EDITORIAL: Begging mentality
The various knocks we have received and the poor state the country is in should make us realize our wrong ways and make the country stronger the hard way
The immediate task of the government is to ease the supply of petroleum products and other essential goods like medicines. The country has been facing great hardships because of the serious disruptions of imports for more than two-and-a-half months. Indeed, the government is seen to be looking for alternative supply lines, including the initiative to import petroleum products from China. But of late it has been drawing allegations from various quarters that it has not been proceeding on fast track to conclude the agreement with China, sorting out such issues as the waiver of Chinese internal taxes on those petro-products bound for Nepal as well as the transport arrangements for oil and gas. Two officials from the Nepal Oil Corporation (NOC) had recently visited Beijing to sort out various issues like pricing and quantity. But several days have elapsed even after that but so far there has not been any high political level visit to China necessary to sort out issues, such as waiver of China’s internal taxes.
Such a delay, for whatever reasons, has led some people to doubt the government’s seriousness about importing oil from China on a commercial basis. This is so because the present hardships demand that work on this should have been seen to be proceeding with the urgency of war time. This is not to say however that work on expanding cooperation and business with the northern neighbor is not moving forward. It is also true that the government has to be working almost from scratch. But any further delay cannot be excused on that count. Another important matter that relates to efforts to ease the oil supply is the old begging bowl mentality of our leaders, bureaucrats and the government. Nepal had been purchasing fuel at prevailing international prices for decades. Now after China gave us 1000 metric tons of petrol as a grant, we have requested it to give some more petrol as a grant. The latest request of grant Nepal has made is to Saudi Arabia for the supply of 20,000 kilolitres of petrol to be airlifted to Nepal.
But we, from our past habit, tend to apply for grant for almost everything possible, even for the dumps of garbage to be cleared away. This is wrong. Despite so much grant assistance that Nepal has received from various countries in so many areas, where is the country now? Its dependence on foreign assistance and supply, even for things on which it could have achieved self-sufficiency or reduced dependence on foreign sources considerably has grown alarmingly instead, not only in terms of aid but even in foreign trade, particularly imports, where we have achieved the opposite of diversification. As a result, we have become highly vulnerable to the whims or the various, including non-commercial, interests of our supplying countries. That is exactly what Nepal is facing now. For underdeveloped countries like Nepal, aid may not be totally avoided, but there need to be sincere efforts to reduce foreign aid. We should focus on strengthening business relations with others. The various knocks we have received and the poor state the country is in should make us realize our wrong ways and make the country stronger the hard way. If we do not start from now, then when will we?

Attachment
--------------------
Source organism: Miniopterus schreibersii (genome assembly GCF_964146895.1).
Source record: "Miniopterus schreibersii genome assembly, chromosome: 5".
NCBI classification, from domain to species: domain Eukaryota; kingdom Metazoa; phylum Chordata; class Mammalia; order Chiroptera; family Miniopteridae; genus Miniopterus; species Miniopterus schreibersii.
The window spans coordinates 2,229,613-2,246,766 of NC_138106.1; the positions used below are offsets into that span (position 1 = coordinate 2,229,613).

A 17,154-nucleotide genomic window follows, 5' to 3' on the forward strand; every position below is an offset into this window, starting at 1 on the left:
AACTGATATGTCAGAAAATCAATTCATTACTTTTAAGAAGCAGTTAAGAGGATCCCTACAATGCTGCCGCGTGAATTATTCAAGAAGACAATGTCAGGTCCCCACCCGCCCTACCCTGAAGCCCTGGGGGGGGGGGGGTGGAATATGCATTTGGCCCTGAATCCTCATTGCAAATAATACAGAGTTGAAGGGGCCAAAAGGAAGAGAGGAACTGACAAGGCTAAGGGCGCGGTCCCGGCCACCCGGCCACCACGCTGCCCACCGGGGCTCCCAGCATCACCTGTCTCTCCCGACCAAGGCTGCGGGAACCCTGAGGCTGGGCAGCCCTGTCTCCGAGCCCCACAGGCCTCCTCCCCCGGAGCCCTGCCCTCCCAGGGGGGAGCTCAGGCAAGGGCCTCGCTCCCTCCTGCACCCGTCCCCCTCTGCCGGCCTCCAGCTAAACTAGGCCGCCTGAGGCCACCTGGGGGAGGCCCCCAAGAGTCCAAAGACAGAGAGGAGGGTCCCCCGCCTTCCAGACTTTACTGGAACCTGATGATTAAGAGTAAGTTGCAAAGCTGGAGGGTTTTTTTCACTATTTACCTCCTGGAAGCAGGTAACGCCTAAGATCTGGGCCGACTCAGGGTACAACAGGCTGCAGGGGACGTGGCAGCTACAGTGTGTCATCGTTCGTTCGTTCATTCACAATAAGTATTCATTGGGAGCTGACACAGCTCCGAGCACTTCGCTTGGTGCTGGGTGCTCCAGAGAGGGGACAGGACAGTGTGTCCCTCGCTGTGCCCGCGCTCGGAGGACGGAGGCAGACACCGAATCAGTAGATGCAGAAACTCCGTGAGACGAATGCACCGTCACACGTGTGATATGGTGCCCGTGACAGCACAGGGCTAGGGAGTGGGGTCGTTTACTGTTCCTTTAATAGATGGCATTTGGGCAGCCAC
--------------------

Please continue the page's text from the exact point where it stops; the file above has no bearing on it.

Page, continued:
Hydel projects stalled
Many hydropower projects under construction across the country have been facing acute shortage of fuels, raw materials and other logistic support due to the blockade. Reports from various hydropower projects suggest that they are especially facing shortage of fuel, cement and steel required for the civil works. Due to unavailability of these goods those projects which are on the final stage have suspended their works and the workers have returned home until further notification. Those projects have suffered huge financial loss and they will not be able to meet the deadline.
While addressing the nation, PM KP Sharma Oli had said that the power crisis will be ended within a year. The finance and energy ministers have also vowed to provide every support the power projects require. If the government is really sincere to address the woes of the power projects they should be provided with required amount of fuel so that they can continue with their works. The energy sector must get top priority to end the power crisis within a year or two. Actions speak louder than words.